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What to Do If Your Computer Gets a Ransom Letter

Ransom notes used to only be something you saw in movies. When the bad guys kidnapped John McCane’s daughter in Die Hard, for example, they demanded a large sum of cash for her safe return.

Today, ransom notes are digital and it’s our data that’s being held hostage. 

This type of hacking is often called ‘ransomware’ and it’s now one of the most prevalent modes of online fraud, providing lucrative cash flow for e-criminals worldwide. 

Let’s dive into what ransomware is, how hackers gain access to your computer, and what you can do about it.

What Does Ransomware Look Like? 

Picture the scene. You’re working away on your computer. Suddenly, you can’t open your Master thesis files. Now your treasured holiday snaps are unavailable—not to mention your stock inventory and orders log. They’re there on the computer but they just won’t open. In extreme cases, you might find yourself completely locked out of your computer or website.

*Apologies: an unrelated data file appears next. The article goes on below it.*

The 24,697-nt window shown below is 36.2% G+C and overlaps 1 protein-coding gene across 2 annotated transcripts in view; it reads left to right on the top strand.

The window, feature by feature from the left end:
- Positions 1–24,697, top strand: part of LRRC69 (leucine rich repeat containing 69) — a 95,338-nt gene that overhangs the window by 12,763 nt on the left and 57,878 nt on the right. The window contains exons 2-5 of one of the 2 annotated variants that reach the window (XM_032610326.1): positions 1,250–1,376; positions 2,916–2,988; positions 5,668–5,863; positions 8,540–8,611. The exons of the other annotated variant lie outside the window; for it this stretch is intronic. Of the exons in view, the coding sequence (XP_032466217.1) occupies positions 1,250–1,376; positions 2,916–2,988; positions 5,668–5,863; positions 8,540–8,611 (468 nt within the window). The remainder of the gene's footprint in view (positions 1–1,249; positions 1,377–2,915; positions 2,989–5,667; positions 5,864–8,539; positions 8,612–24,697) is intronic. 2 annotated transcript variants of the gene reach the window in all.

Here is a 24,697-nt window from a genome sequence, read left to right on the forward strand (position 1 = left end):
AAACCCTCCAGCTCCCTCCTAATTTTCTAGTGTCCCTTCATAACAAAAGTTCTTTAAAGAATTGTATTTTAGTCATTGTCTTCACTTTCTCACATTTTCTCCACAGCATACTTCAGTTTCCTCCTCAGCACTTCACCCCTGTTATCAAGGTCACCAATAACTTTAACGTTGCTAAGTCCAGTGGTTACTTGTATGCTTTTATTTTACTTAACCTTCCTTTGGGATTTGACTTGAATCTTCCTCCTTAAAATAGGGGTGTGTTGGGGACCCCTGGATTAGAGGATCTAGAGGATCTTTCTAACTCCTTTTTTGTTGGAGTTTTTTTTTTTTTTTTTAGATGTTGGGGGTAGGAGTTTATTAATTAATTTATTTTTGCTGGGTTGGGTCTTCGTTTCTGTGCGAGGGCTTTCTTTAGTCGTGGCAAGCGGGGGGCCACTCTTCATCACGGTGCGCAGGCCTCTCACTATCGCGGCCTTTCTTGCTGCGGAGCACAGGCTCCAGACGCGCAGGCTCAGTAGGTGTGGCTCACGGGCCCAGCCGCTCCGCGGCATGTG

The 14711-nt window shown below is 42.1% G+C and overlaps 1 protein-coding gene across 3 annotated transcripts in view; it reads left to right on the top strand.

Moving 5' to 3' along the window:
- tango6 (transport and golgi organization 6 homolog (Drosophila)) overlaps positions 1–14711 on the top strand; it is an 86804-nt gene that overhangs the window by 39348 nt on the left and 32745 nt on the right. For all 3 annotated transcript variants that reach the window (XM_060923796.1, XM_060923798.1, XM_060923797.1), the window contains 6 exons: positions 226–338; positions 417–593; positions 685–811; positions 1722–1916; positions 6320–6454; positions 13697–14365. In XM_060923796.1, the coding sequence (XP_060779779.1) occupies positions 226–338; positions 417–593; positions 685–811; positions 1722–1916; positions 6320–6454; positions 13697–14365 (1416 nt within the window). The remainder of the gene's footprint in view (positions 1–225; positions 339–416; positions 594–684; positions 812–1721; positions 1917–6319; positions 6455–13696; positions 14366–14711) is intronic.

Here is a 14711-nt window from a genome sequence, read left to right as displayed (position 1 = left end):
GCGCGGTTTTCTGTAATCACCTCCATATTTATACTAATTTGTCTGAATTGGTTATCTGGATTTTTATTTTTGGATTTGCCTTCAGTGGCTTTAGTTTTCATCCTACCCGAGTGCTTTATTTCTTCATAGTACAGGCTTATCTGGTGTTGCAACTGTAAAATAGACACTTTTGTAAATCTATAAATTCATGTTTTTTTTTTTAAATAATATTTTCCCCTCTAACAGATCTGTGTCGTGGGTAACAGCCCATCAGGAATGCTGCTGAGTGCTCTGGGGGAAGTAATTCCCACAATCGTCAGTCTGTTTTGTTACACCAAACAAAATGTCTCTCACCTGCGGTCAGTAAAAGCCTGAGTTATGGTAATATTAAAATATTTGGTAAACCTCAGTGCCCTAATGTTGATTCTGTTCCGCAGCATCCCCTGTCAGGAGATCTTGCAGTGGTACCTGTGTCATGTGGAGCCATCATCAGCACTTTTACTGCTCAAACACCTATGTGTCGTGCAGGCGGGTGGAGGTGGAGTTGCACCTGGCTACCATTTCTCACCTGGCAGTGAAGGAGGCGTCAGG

screenshot of skull & crossbones ransomware

Worst of all, you get a message that you need to pay someone in order to regain access to your files.

If you’re in this unfortunate position, don’t panic—and for heaven’s sake, don’t start buying cryptocurrency to pay the ransom. Instead, follow the guidance in this post to get your computer or website back on track. 

What is Ransomware?

Dummies Guide describes ransomware as”software that scrambles files and demands a payment before unscrambling.” 

That’s the bones of it. 

Ransomware is one of the most aggressive types of malware to date. It’s in fact so common that it rarely makes the news unless an entire company or governmental agency state department is taken out.

Anyone can be the target of ransomware. As long as you are using a computer, you are not exempt from the threats of ransomware.

Ransomware is often spread through social engineering techniques. Spoofed emails deceive people into opening malicious attachments. Hackers also trick people into downloading malware using legitimate social media platforms.

Seemingly harmless comments on Twitter or Facebook include a link leading victims to a so-called ‘drive-by download’ trap and then to an ‘infected’ website. Visiting that website triggers malware embedded in the site to download onto the user’s PC, all without their knowledge. 

Looking to cover their tracks, hackers then demand payment via an online payment system that police can’t trace. The most common payment methods are cryptocurrency or Ukash.